One of the groups, Emerge America, was granted 501(c)(4) status in 2006 in order to train women to run for elected office. In 2012, when an IRS review showed that Emerge America was training only Democratic candidates, the IRS revoked the group’s tax exempt status.
Another group calling itself “CVFC 501(c)(4)” on its application in 2010 gave its address as the same as “Combat Veterans for Congress PAC” (or political action committee). Perhaps PAC triggered a closer look. While awaiting an IRS decision, CVFC spent almost $8,000 on radio ads for a Republican candidate. CVFC omitted this expenditure from its 2010 tax return. On a questionnaire asking if it had engaged directly or indirectly in political activity on behalf of a candidate, CVFC checked “NO.”
Incompetent NBC News Reporting
In a report on May 29, “Open Channel Investigative reporting from NBC News” (bylined Lisa Myers, Rich Gardella, Talesha Reynolds) starts with a flat-out false headline: “IRS higher-ups requested info on conservative groups, letters show.”
The story begins: “Additional scrutiny of conservative organizations’ activities by the IRS did not solely originate in the agency’s Cincinnati office, with requests for information coming from other offices and often bearing the signatures of higher-ups at the agency.”
The letters don’t show that. NBC provides two letters, and both come from and direct responses to the IRS Cincinnati office, although one letter also has an apparently hand-stamp signature for “Lois Lerner, Director, Exempt Organizations” and no address other than Cincinnati. The letters comprise nine pages, of which five pages are form letters. Each of the applicants also received a personal, two-page request for additional information to justify tax-exempt status.
The IRS asked Ohio Liberty Council Group in March 2012 to update a two-year-old filing, and to describe its planned activities, public events, membership recruitment, political activity and lobbying if any.
The IRS asked Linchpins of Liberty if they had adopted bylaws or chosen a board of directors. The IRS also wanted to know, among other things, about the organizations income and expenses, its loan agreements and other contracts, and whether its activities wound go beyond selling a book (“Linchpins of Liberty”) written by its president.
NBC fails to note that this isn’t a response to a relevant 501(c)(4) application, but the IRS answer on May 6 to an application for the more stringent 501(c)(3) tax-exempt status.
Nothing in these two letters suggests anything more than due diligence by the IRS in protecting public policy and assets. The information in the story came to NBC mostly from attorneys representing the complaining groups. NBC provides no reliable, independent support for the opinions of its biased sources, even though it reports those opinions as more or less fact.
The IRS story went off the tracks of facts the moment Lois Lerner planted a question with a reporter at an American Bar Association conference on May 10. In answer to the reporter’s posing of Lerner’s question, Lerner answered this way, as reported by Associated Press (no transcript appears to be available):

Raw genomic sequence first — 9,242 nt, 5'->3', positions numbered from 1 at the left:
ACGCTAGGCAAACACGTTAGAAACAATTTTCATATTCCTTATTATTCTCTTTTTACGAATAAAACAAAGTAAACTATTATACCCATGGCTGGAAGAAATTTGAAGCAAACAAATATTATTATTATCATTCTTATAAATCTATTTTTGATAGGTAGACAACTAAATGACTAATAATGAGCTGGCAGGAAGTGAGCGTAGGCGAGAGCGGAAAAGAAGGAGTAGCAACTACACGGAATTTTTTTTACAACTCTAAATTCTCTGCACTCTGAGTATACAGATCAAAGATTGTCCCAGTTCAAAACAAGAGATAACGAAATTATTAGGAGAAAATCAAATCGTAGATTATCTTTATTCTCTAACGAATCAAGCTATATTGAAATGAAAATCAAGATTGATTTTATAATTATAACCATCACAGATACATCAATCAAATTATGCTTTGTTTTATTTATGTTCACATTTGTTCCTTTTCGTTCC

“The Internal Revenue Service apologized Friday for what it acknowledged was ‘inappropriate’ targeting of conservative political groups during the 2012 election to see if they were violating their tax-exempt status.
“IRS agents singled out dozens of organizations for additional reviews because they included the words ‘tea party’ or ‘patriot’ in their exemption applications, said Lois Lerner, who heads the IRS division that oversees tax-exempt groups. In some cases, groups were asked for lists of donors, which violates IRS policy in most cases, she said.”
For whatever reason, the AP makes the IRS apology institutional even though it comes from a mid-level IRS manager ratting out people she was supposed to be managing. The news catches her superiors in the IRS, as well as the White House, completely off-guard. It also sets off a right-wing feeding frenzy, which the AP reports at length in the same story
Only near the end of the story, in a clumsily written paragraph, does the AP reporter touch on the factual context for the news Lerner was breaking and in which she had been a central player: “In all, about 300 groups were singled out for additional review, Lerner said. Of those, about a quarter were singled out because they had ‘tea party’ or ‘patriot’ somewhere in their applications.”
In other words, about 225 applications were not “political conservative groups,” as AP had reported at the top of the story. Given her unusual behavior over the past few years, it also doesn’t seem all that strange that Lois Lerner has refused to answer questions in Congress, pleading the Fifth Amendment protection against self-incrimination, while refusing to resign from her $180,000-a-year job (she’s now on administrative leave).
What seems much stranger, but not as surprising as it should, is that so much of the media goes on reporting as fact the partisan spin placed on a “scandal” that was not really a “scandal” at all.
William Boardman lives in Vermont, where he has produced political satire for public radio and served as a lay judge. [A version of this story originally was published by Reader Supported News.]